Several challenges exist in school-based mental health care. First, services must be coordinated with the medical home (usually this will be a primary care physician), mental health professionals, and social agencies. Otherwise, services may be duplicated or crucial patient needs may be overlooked. Second, services must be integrated within the school environment so that school personnel view the mental health services as an integral part of the educational system. Integration necessitates gaining the support of the school administration and staff, obtaining confidential space, working with school schedules to minimize missed class time, and avoiding turf issues. Third, because parents are a vital element in mental health treatment for children, creative strategies must be devised to solicit parental involvement in school-based intervention services, not merely parental consent. Finally, because confidentiality of mental health information is mandated by law, a well-defined system must be developed. There must be written, informed consent that is designed to protect confidential information but allow sharing of information that pertains to a student's education and socialization at school or that needs to be shared to ensure the safety of students and staff. School staff members must understand and honor confidentiality, and students and parents should be encouraged to allow sharing of information that would improve the student's success at school. Breaking confidentiality should never be taken lightly but would be necessary when a student is thought to be likely to harm himself or herself or others. Without these confidentiality policies, students and their parents will not trust the mental health care system and may undermine the intent of the services. Specific issues regarding adolescent confidentiality are discussed in the AAP policy statement “Confidentiality in Adolescent Health Care.”24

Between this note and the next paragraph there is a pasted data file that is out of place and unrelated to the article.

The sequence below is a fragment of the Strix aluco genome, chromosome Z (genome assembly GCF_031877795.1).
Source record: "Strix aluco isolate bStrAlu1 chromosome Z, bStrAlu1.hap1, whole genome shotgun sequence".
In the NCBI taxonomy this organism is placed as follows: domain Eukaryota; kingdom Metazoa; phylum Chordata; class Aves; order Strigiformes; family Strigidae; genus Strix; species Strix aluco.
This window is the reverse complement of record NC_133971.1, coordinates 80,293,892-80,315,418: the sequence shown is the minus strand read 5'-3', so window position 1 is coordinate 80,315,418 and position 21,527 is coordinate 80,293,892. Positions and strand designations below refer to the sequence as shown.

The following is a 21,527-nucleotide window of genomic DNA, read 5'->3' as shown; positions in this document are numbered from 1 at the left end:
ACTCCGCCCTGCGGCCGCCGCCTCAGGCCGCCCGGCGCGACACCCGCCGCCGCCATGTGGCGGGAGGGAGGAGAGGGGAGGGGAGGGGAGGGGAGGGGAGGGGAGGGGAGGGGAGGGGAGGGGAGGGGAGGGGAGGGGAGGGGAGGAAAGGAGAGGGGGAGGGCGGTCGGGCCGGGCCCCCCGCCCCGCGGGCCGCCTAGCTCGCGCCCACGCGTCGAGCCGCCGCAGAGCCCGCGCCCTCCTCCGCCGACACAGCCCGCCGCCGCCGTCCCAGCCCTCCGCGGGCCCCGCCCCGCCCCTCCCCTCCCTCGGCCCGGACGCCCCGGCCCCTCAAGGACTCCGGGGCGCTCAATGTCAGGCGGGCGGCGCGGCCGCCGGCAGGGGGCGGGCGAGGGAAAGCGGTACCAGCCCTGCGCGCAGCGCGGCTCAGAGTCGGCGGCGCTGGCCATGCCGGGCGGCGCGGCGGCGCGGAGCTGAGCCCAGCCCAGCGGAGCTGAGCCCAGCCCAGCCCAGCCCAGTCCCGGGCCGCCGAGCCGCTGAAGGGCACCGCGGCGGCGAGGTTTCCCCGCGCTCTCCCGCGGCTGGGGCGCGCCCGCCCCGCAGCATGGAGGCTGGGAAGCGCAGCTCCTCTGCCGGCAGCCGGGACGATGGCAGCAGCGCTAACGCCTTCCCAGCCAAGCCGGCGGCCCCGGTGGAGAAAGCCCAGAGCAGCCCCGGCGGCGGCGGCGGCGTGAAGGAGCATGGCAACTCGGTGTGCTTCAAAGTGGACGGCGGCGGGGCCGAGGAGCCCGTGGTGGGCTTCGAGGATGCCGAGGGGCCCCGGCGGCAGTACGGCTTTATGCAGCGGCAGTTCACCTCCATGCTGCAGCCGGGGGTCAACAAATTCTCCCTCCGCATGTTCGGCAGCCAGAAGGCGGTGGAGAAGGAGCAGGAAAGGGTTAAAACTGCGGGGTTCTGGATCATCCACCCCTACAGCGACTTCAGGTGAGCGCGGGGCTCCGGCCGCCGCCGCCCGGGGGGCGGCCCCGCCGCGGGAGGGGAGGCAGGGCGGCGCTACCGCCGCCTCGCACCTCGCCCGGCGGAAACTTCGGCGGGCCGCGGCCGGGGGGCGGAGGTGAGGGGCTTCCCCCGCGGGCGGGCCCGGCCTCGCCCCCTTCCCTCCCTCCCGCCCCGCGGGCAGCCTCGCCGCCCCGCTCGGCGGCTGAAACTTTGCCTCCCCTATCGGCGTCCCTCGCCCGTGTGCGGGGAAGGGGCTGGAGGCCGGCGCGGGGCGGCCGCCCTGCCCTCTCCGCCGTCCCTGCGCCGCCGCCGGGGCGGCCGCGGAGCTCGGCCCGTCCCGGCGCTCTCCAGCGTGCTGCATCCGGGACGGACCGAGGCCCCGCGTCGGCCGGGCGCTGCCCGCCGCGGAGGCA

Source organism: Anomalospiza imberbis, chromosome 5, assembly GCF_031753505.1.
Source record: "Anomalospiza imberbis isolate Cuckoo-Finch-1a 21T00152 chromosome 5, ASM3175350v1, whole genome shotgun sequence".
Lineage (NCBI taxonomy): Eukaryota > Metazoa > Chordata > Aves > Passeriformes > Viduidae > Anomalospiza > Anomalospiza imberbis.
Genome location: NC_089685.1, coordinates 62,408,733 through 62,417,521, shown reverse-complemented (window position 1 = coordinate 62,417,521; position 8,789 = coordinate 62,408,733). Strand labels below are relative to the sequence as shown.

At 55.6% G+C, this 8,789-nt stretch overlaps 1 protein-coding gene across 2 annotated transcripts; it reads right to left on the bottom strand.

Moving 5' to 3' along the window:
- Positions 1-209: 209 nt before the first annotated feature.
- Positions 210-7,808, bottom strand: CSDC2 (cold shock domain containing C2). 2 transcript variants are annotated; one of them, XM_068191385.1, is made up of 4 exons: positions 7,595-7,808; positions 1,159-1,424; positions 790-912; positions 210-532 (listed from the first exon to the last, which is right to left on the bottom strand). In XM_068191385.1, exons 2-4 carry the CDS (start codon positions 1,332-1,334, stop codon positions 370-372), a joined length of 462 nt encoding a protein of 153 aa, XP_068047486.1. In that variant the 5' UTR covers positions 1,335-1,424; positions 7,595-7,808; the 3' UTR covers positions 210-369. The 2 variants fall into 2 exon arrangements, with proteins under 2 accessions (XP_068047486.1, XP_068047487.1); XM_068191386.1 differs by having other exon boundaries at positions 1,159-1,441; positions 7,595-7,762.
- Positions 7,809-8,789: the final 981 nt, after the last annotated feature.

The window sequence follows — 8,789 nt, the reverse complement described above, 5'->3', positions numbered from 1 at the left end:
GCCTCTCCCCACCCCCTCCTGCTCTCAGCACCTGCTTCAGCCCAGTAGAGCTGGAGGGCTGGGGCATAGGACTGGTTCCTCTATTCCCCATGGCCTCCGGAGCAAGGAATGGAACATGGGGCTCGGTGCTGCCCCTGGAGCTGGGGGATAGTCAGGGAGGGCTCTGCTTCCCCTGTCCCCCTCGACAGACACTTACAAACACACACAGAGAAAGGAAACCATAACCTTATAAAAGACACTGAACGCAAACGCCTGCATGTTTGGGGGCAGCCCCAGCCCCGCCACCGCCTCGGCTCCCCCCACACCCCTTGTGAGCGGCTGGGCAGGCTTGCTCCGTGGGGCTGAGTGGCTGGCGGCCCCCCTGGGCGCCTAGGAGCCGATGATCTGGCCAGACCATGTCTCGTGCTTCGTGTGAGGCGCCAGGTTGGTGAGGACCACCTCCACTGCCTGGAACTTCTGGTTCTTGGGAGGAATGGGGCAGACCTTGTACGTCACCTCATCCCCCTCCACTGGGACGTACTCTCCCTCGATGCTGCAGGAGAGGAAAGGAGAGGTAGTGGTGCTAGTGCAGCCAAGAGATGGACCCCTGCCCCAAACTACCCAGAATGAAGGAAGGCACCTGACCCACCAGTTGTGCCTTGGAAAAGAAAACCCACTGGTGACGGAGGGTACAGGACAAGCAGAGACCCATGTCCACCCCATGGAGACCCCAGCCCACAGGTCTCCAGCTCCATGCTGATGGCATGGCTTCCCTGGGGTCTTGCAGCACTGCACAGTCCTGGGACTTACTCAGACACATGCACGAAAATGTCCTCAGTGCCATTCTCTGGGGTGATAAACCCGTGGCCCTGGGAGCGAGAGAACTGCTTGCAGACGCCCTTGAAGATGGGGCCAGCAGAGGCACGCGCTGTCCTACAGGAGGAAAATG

School staff members and mental health professionals need to be sensitive to the appropriateness of dealing with certain health issues. It may be determined, for example, that for certain students who are victims of sexual abuse, services are more confidentially provided at a site off the school campus.
Screening for mental health illness differs significantly from early identification of mental illness. A screening program, for example, might evaluate all students in a 6th-grade class for mental illness, whereas an early-identification program would educate staff to recognize early signs and symptoms of illness. Many screening tools have been established for mental health and have been shown to be effective when used in physicians' offices. There is not any scientific evidence yet to support performing school-based screening programs using these tools.